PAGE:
|I can not say much about artistic value of poetry, but since you have presented your work under the philosophy genre I will review your ideas.
“Things are unknown...”?You have used “Things” in the most general sense possible. If “Things” are unknown and unknowable, material or immaterial, how could any evidence or any-“Thing” be considered and justified as proof.
“...believes something's out there”
Believing unknowable things exist is a statement of faith. Having confidence without any proof is an intrinsic value of faith. Having confidence that God exists without any proof is faith.
“Proof of any presence are rare.”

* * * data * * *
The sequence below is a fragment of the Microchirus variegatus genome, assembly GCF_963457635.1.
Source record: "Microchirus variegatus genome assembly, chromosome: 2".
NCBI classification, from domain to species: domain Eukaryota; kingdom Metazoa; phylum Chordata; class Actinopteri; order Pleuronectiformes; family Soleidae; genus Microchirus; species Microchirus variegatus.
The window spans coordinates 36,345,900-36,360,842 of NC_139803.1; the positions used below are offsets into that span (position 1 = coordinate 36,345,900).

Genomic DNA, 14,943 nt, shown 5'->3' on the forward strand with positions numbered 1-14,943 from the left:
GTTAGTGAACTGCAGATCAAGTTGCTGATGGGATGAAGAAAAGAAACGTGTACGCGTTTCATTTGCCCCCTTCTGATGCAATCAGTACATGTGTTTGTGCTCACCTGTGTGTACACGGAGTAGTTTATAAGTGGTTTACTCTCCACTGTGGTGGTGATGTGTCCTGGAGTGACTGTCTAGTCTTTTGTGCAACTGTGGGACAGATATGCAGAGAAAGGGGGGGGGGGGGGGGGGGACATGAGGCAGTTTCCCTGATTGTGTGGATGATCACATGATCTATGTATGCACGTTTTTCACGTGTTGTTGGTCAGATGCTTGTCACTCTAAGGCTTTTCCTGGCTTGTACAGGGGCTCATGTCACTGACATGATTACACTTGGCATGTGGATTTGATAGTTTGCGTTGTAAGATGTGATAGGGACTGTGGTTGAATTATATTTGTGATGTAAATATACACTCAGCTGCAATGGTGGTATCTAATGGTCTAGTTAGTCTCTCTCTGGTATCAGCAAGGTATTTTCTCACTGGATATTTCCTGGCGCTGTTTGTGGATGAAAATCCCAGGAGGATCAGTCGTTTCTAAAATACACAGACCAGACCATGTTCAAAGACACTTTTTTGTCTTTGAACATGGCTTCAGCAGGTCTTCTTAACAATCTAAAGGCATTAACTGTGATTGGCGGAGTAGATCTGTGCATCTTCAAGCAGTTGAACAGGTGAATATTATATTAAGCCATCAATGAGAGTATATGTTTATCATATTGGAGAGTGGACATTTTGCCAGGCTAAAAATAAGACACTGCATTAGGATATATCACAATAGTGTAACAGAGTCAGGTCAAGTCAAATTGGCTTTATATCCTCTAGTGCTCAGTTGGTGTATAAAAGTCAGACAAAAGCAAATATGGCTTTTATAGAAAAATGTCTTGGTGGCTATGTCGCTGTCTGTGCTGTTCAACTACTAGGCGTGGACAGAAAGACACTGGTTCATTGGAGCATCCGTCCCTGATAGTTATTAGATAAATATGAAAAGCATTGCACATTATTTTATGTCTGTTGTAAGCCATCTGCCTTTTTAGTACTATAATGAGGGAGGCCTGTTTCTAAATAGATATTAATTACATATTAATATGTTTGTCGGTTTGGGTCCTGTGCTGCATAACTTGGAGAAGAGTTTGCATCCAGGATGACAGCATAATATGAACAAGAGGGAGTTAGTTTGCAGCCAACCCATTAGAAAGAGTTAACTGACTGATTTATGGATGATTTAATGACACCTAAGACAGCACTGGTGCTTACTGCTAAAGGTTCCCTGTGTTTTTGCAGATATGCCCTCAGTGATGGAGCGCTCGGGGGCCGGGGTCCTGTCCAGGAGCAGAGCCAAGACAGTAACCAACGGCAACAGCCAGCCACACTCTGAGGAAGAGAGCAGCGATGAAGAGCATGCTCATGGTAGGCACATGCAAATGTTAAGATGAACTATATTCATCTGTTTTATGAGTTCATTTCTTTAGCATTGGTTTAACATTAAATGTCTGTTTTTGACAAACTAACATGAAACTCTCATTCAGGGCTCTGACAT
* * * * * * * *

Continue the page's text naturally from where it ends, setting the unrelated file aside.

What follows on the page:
Already you have established that proof is unknowable. With faith proof is unnecessary.
“... become more a realist.”
Claiming philosophical realism would mean that you believe in universal forms or concepts, that exist as immaterial things, which are first order knowledge, or “a priori” knowledge. A realist knows things by proof of theoretical deduction and not by empirical data. In your particular case you assert things which exist as evidence, material or immaterial, are unknowable. Are you sure you are a realist?
“Until that day I'm not going to ponder.”
The refusal to think about something carefully or “ponder” is not sufficient to justify the claim that there is a “Lack of proof....” A refusal to think about or acknowledge 2+2=4 does not mean that there is a lack in the equation, it means that there is a lack of motivation to think about it.
I've critiqued your work as objectively as possible.
I hope you have been encouraged and challenged to contemplate and learn what is currently unknown.